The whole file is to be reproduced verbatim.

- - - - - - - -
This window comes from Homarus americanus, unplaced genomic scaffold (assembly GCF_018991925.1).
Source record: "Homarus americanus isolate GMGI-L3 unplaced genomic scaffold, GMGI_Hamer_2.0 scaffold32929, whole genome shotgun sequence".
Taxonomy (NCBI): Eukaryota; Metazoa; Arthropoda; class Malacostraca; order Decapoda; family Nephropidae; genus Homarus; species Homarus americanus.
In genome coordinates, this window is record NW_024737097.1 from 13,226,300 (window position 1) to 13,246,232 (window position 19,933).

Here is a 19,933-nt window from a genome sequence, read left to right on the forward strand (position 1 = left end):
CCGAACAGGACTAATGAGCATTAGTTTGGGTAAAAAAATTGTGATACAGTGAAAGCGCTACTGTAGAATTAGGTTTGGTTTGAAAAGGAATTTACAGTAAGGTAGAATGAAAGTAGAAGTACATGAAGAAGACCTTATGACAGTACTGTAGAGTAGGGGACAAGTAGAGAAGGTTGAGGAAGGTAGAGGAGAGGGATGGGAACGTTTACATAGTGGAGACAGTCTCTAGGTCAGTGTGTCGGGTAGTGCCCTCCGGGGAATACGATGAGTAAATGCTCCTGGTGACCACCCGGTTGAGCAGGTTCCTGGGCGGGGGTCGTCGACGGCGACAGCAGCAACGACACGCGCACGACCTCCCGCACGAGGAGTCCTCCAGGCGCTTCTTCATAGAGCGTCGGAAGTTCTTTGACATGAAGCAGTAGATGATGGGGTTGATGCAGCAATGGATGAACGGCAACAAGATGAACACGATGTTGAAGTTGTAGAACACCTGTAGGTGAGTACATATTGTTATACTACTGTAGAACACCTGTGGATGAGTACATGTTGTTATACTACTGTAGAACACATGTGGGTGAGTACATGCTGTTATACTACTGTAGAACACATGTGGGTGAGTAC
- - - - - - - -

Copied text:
This window comes from Homarus americanus, unplaced genomic scaffold (assembly GCF_018991925.1).
Source record: "Homarus americanus isolate GMGI-L3 unplaced genomic scaffold, GMGI_Hamer_2.0 scaffold32929, whole genome shotgun sequence".
Taxonomy (NCBI): Eukaryota; Metazoa; Arthropoda; class Malacostraca; order Decapoda; family Nephropidae; genus Homarus; species Homarus americanus.
In genome coordinates, this window is record NW_024737097.1 from 13,226,300 (window position 1) to 13,246,232 (window position 19,933).

Here is a 19,933-nt window from a genome sequence, read left to right on the forward strand (position 1 = left end):
CCGAACAGGACTAATGAGCATTAGTTTGGGTAAAAAAATTGTGATACAGTGAAAGCGCTACTGTAGAATTAGGTTTGGTTTGAAAAGGAATTTACAGTAAGGTAGAATGAAAGTAGAAGTACATGAAGAAGACCTTATGACAGTACTGTAGAGTAGGGGACAAGTAGAGAAGGTTGAGGAAGGTAGAGGAGAGGGATGGGAACGTTTACATAGTGGAGACAGTCTCTAGGTCAGTGTGTCGGGTAGTGCCCTCCGGGGAATACGATGAGTAAATGCTCCTGGTGACCACCCGGTTGAGCAGGTTCCTGGGCGGGGGTCGTCGACGGCGACAGCAGCAACGACACGCGCACGACCTCCCGCACGAGGAGTCCTCCAGGCGCTTCTTCATAGAGCGTCGGAAGTTCTTTGACATGAAGCAGTAGATGATGGGGTTGATGCAGCAATGGATGAACGGCAACAAGATGAACACGATGTTGAAGTTGTAGAACACCTGTAGGTGAGTACATATTGTTATACTACTGTAGAACACCTGTGGATGAGTACATGTTGTTATACTACTGTAGAACACATGTGGGTGAGTACATGCTGTTATACTACTGTAGAACACATGTGGGTGAGTAC